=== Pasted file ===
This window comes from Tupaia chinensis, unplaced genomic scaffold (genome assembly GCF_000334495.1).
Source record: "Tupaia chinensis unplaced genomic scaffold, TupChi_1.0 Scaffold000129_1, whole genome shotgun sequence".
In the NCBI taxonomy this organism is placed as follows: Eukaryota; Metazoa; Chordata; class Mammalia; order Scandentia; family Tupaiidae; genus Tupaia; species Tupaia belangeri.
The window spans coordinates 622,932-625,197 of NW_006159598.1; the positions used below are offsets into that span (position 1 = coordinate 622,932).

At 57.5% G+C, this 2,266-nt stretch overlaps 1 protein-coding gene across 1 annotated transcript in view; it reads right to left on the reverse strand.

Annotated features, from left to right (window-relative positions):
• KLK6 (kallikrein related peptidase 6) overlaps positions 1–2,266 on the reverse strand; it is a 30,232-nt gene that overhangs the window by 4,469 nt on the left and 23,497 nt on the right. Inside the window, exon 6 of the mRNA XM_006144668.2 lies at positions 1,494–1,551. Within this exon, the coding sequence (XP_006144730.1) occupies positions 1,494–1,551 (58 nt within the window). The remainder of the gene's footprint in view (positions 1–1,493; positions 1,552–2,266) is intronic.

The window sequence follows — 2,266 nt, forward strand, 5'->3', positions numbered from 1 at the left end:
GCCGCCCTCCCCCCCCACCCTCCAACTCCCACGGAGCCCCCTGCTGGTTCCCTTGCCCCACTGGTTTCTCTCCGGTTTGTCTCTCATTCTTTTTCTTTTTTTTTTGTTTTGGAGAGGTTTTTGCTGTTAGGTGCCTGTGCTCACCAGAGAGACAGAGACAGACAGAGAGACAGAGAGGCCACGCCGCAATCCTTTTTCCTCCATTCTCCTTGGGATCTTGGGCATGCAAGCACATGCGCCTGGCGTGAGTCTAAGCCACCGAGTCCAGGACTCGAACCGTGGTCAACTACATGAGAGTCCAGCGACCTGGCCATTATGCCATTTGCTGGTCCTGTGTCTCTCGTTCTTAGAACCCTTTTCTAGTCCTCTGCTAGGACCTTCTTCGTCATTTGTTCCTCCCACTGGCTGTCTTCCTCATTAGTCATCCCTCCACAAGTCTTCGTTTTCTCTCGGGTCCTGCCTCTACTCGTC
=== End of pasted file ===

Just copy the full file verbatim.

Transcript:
This window comes from Tupaia chinensis, unplaced genomic scaffold (genome assembly GCF_000334495.1).
Source record: "Tupaia chinensis unplaced genomic scaffold, TupChi_1.0 Scaffold000129_1, whole genome shotgun sequence".
In the NCBI taxonomy this organism is placed as follows: Eukaryota; Metazoa; Chordata; class Mammalia; order Scandentia; family Tupaiidae; genus Tupaia; species Tupaia belangeri.
The window spans coordinates 622,932-625,197 of NW_006159598.1; the positions used below are offsets into that span (position 1 = coordinate 622,932).

At 57.5% G+C, this 2,266-nt stretch overlaps 1 protein-coding gene across 1 annotated transcript in view; it reads right to left on the reverse strand.

Annotated features, from left to right (window-relative positions):
• KLK6 (kallikrein related peptidase 6) overlaps positions 1–2,266 on the reverse strand; it is a 30,232-nt gene that overhangs the window by 4,469 nt on the left and 23,497 nt on the right. Inside the window, exon 6 of the mRNA XM_006144668.2 lies at positions 1,494–1,551. Within this exon, the coding sequence (XP_006144730.1) occupies positions 1,494–1,551 (58 nt within the window). The remainder of the gene's footprint in view (positions 1–1,493; positions 1,552–2,266) is intronic.

The window sequence follows — 2,266 nt, forward strand, 5'->3', positions numbered from 1 at the left end:
GCCGCCCTCCCCCCCCACCCTCCAACTCCCACGGAGCCCCCTGCTGGTTCCCTTGCCCCACTGGTTTCTCTCCGGTTTGTCTCTCATTCTTTTTCTTTTTTTTTTGTTTTGGAGAGGTTTTTGCTGTTAGGTGCCTGTGCTCACCAGAGAGACAGAGACAGACAGAGAGACAGAGAGGCCACGCCGCAATCCTTTTTCCTCCATTCTCCTTGGGATCTTGGGCATGCAAGCACATGCGCCTGGCGTGAGTCTAAGCCACCGAGTCCAGGACTCGAACCGTGGTCAACTACATGAGAGTCCAGCGACCTGGCCATTATGCCATTTGCTGGTCCTGTGTCTCTCGTTCTTAGAACCCTTTTCTAGTCCTCTGCTAGGACCTTCTTCGTCATTTGTTCCTCCCACTGGCTGTCTTCCTCATTAGTCATCCCTCCACAAGTCTTCGTTTTCTCTCGGGTCCTGCCTCTACTCGTC